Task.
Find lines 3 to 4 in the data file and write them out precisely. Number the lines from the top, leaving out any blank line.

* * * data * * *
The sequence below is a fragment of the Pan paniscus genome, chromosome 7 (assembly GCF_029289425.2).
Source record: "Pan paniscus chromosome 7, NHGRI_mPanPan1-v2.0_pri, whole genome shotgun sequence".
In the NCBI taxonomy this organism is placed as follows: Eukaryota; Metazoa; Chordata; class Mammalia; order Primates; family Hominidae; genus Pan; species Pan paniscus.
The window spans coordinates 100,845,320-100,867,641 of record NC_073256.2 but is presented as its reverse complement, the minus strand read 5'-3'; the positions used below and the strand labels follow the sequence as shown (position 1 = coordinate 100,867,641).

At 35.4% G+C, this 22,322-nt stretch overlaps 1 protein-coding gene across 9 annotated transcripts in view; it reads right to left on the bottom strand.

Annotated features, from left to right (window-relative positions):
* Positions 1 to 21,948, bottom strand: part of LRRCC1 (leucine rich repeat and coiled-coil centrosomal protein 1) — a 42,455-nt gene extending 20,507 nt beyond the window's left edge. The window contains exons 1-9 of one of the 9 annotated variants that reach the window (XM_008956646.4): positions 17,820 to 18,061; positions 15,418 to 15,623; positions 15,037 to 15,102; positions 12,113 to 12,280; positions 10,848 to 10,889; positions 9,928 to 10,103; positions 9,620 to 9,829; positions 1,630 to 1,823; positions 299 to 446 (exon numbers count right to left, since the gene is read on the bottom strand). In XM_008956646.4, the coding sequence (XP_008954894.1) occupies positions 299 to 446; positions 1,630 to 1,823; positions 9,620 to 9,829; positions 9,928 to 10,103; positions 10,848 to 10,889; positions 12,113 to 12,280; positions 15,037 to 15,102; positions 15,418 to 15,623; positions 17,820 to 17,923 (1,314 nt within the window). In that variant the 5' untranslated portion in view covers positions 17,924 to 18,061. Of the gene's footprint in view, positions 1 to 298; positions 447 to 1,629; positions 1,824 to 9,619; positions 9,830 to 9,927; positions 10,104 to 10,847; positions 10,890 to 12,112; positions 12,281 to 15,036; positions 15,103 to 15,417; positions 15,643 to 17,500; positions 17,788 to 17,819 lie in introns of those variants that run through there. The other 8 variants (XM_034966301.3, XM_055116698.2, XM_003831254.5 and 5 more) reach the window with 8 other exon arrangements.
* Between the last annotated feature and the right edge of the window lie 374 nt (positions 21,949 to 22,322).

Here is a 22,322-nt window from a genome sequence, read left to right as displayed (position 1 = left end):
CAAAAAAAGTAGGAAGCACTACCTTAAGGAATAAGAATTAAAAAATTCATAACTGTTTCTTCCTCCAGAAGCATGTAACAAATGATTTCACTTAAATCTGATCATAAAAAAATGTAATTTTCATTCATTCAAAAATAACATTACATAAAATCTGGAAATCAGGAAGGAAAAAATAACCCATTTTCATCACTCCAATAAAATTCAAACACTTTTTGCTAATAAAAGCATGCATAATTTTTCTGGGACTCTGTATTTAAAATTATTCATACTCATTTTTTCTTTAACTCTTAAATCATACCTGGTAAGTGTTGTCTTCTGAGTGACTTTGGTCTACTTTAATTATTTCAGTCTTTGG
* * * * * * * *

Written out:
In the NCBI taxonomy this organism is placed as follows: Eukaryota; Metazoa; Chordata; class Mammalia; order Primates; family Hominidae; genus Pan; species Pan paniscus.
The window spans coordinates 100,845,320-100,867,641 of record NC_073256.2 but is presented as its reverse complement, the minus strand read 5'-3'; the positions used below and the strand labels follow the sequence as shown (position 1 = coordinate 100,867,641).